- Cells from yoked hyphae fuse to form a distinctive spore-producing structure called a zygosporangium.
- Known as ZYGOMYCETES
- Inside a mushroom, bracket, or puffball, specialized cells called Basidia form at the ends of hyphae and
- Species with Basidia are called BASIDIOMYCETES.
- Inside cups, morels, and some other types of aboveground reproductive structure, specialized cells asci
form at the ends of hyphae and produce spores.
- These species are known as ASCOMYCETES. - FUNGIARE CLOSELY RELATED TO ANIMALS
• Three key morphological traits link animals and fungi.
1) Most animals and fungi synthesize the tough structural material called chitin.
- Chitin is a prominent component of the exoskeleton of arthropods and the cell walls of fungi.
2) The flagella that develop in chytrid spores and in chytrid gametes are similar to those observed: as in
animals, the flagella in chytrids are single, are located at the back end of reproductive cells, and move in
a whiplash manner.
3) Both animals and fungi store food by synthesizing the polysaccharide glycogen.
3 forms of symbiotic relationships
Mutualism- benefits both species
Parasitic- benefits one species, but not the other
Commensal- benefits one species, other is unaffected
EMF- Ectomycorrhizal fungi "ecto" = outer
Usually species from Basidiomycota and some ascomycetes participate in this.
The hyphae extend out from the sheath-like portion of the mycelium into the soil. EMF form sheaths around
roots and penetrate between root cells.
deliver and release enzymes (peptidase) between a.a. bonds in dead tissues. The a.a.'s released are
transported to spaces between roots of cells and absorbed by plants.
AMF-Arbuscular mycorrhizal fungi "arbu"= into
Usually species from glomeromycota participate in this
They are also called endomycorrhizal fungi because they penetrate the interior of root cells.
The hyphae of AMF penetrate the cell wall and contact the plasma membrane of the root cells directly. The
highly branched hyphae are thought to be an adaptation that increases the surface area available for molecule
exchange between fungus and its host.
most important function is to transfer P atoms from soil to host plant as they form a pipeline from
inside plant cells in the root to the soil beyond the root
Endophytic: fungi that live in the above ground parts of plants. Some endophytes are mutualists.
Adaptations that help fungi decompose plant tissue
• large SAfor exceptionally efficient nutrient absorption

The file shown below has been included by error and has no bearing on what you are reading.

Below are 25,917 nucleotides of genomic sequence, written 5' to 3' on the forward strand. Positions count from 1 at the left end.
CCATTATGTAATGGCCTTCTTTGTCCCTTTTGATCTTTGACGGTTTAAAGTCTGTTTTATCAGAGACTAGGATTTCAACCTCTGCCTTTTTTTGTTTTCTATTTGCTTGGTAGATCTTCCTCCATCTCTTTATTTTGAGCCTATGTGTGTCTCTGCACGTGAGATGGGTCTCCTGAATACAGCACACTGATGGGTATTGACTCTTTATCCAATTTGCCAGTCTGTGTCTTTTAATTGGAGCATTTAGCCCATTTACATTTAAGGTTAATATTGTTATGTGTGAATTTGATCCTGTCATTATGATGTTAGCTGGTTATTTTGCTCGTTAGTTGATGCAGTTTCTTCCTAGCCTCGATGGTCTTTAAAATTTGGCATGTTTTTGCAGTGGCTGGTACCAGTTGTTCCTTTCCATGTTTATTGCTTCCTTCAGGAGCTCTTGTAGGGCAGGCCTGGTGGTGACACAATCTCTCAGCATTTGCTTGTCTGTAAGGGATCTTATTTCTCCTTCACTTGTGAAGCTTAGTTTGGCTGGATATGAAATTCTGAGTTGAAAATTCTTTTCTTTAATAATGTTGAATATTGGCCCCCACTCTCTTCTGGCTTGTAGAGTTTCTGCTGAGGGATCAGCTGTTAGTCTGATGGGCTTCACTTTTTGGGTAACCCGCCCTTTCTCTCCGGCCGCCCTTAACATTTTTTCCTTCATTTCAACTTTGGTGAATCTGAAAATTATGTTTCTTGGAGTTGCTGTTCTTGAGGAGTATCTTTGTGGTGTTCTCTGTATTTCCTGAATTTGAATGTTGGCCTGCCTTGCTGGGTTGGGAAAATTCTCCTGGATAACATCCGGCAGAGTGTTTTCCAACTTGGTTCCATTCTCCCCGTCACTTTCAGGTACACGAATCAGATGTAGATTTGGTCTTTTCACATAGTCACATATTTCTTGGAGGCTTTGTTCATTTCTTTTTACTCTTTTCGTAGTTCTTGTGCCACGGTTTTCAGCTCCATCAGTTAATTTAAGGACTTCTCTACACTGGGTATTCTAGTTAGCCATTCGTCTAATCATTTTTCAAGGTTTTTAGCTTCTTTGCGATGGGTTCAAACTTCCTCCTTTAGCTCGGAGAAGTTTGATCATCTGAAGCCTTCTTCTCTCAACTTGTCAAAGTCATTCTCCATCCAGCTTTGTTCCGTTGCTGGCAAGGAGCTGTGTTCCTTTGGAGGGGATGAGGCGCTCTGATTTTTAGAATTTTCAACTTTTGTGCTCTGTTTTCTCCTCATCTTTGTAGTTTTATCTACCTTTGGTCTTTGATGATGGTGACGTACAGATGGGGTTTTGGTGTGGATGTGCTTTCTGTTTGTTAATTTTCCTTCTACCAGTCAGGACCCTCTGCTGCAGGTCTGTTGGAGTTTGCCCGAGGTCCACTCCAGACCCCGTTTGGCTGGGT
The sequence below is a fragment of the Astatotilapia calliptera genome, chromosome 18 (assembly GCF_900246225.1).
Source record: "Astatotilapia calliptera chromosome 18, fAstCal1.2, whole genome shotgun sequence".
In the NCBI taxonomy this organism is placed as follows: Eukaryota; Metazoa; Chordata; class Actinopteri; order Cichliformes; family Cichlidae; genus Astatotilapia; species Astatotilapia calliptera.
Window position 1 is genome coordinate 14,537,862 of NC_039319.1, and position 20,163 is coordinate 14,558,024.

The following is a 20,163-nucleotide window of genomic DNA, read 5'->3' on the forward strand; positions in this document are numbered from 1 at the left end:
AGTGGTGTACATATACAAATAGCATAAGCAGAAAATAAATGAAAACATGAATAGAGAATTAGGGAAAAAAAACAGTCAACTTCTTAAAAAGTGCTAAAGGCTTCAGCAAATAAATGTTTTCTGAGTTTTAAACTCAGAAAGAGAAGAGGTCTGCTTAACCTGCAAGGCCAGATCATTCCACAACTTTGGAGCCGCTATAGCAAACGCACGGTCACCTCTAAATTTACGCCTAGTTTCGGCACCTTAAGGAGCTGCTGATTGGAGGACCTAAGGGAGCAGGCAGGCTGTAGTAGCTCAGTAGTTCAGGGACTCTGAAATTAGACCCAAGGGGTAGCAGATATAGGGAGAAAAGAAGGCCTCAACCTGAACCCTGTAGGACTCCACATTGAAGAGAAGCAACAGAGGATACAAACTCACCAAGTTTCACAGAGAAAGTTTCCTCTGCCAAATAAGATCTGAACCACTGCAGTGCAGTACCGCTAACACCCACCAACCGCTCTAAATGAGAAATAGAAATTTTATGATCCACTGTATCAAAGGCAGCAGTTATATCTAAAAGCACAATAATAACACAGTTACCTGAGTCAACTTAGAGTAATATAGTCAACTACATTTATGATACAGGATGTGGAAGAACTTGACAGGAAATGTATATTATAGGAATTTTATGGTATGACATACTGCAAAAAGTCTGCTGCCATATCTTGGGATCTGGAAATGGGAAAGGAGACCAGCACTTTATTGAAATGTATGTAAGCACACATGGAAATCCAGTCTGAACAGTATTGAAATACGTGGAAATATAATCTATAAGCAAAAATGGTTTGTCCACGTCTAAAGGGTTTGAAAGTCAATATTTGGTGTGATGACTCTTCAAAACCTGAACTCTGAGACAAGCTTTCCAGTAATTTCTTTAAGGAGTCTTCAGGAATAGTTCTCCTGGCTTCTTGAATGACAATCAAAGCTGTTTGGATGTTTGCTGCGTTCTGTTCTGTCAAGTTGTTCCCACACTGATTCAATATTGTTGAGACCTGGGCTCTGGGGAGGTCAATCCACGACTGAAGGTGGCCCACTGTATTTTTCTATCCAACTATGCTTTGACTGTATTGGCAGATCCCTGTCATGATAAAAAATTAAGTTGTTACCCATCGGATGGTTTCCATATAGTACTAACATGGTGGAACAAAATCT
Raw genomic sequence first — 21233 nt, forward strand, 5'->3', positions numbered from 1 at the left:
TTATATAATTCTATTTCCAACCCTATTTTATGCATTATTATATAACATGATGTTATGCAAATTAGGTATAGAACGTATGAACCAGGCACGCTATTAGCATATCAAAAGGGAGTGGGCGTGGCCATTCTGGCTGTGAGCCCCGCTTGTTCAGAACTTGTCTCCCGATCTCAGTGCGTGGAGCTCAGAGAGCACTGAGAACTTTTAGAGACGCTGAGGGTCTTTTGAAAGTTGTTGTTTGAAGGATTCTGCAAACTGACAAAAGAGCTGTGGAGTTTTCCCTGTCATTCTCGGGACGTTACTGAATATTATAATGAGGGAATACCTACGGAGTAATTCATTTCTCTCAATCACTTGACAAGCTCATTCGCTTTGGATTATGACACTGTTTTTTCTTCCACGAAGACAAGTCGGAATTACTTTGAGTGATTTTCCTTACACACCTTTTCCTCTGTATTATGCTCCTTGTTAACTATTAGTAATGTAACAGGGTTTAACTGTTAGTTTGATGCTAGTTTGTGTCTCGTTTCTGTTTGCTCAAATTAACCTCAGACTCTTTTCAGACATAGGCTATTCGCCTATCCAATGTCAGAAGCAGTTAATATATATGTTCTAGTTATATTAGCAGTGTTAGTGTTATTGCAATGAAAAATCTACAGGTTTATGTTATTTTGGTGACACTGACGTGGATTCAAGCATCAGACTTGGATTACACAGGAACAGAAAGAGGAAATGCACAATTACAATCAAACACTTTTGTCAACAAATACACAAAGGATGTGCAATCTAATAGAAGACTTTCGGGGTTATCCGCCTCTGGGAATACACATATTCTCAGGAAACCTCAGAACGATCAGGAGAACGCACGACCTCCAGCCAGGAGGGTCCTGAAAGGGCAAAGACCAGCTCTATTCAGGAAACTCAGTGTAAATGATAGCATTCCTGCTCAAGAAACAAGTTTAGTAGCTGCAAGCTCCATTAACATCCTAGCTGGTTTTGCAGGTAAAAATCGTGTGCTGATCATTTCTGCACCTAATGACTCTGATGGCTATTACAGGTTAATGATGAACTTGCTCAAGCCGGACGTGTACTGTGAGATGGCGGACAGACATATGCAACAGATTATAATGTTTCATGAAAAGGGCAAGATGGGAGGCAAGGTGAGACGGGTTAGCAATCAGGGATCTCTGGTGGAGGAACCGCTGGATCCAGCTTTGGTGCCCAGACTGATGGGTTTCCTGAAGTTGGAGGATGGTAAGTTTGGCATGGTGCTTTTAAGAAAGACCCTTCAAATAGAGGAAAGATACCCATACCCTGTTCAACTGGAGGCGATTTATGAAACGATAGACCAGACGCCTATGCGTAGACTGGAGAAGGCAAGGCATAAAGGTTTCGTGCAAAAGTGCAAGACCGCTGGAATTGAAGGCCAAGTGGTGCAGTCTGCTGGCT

• saprophytic fungi grow towards dead tissue that supply their food
• extracellular digestion-lignin & cellulose
Lignin degradation-basidiomycetes degrade lignin by breaking apart the lignin to expose cellulose used for
growth and reproduction
Cellulose degradation- cellulases that are secreted are further broken down into glucose for a food source and
can catalyze hydrolysis reactions
Reproduction of fungi
The spore is the most fundamental reproductive cell in fungi. They are the dispersal stage in the fungi life cycle
and are produced during asexual and sexual reproduction. Fertilization
Only chyrtridiomycota produce gametes. Fertilization occurs in 2 steps.
1.) fusion of cells 2.) fusion of nuclei from the fused cells
plasmogamy: cytoplasm from 2 hyphae fuse into a single hypha
karogamy: dikaryotic mycelium fuse to form a diploid zygote. The nuclei produced divide by meiosis to form
During asexual reproduction spores are generated by mitosis and produced by a haploid mycelium. The
offspring are generally identical to their parents.
4 major types of life cycles
1.)Chytrids- alternation of generation occurs
→swimming gametes are produced in haploid adults by mitosis
→gametes from the same individual or different individuals fuse to form a diploid zygote
→zygote grows into sporophyte
2.)Zygomycetes- form yoked hyphae that produce zygosporangium (produces spores)
→sexual reproduction occurs when hyphae from different individuals fuse
→plasmogamy forms the zygosporangium. Inside it, the nuclei from the mating partners fuse so karogamy
3.)Basidiomycota- have reproductive structures (basidia) that produce spores
→karogamy occurs within the basidia
→Diploid nucleus that results undergoes meiosis, and 4 haploid spores mature
4.)Ascomycota- have reproductuve structures (asci) that produce spores
→produced by a dikaryotic hypha
→a short dikaryotic hypha (one nuclei from each parent) emerges and grows into asci.
→Karogamy occurs inside each ascus, and meiosis occurs after haploid spores are produced.
CHAPTER 32-AN INTRODUCTION TOANIMALS
- Animals are a monophyletic group of eukaryotes
• They are multicellular, will cells that lack cell walls but have extensive extracellular matrix (ECM). The
ECM includes proteins specialized for cell-wall adhesion and communication.
- Animals are the only multicellular heterotrophs on the tree of life that ingest their food.
- Animals are the largest predators, herbivores and detritivores on earth.
- All animals except sponges
1. Specialized cells called neurons that transmit electrical signals to other cells 2. Muscle cells that can change the shape of the body by contracting.
- Muscles and neurons are adaptations that allow a large, multicellular body to move efficiently.
- Animals are key consumers in virtually every ecosystems that range in climate and environment.
- 10 million to 50 million species living today.
ROLE IN HUMAN HEALTH AND WELFARE
- Humans largely depend on wild and domestic animals as food, primarily as sources of protein and fat.
Most commercial fruit growers rely on bees and other animals to pollinate their crops.
- Animals also have a role in providing material like fibres, blankets, and leather to name a few.
- In some places, animals are used as a primary source of transportation.
- Animals also transmit diseases like west nile (mosquitos)
ANIMALSAS MODEL ORGANISMS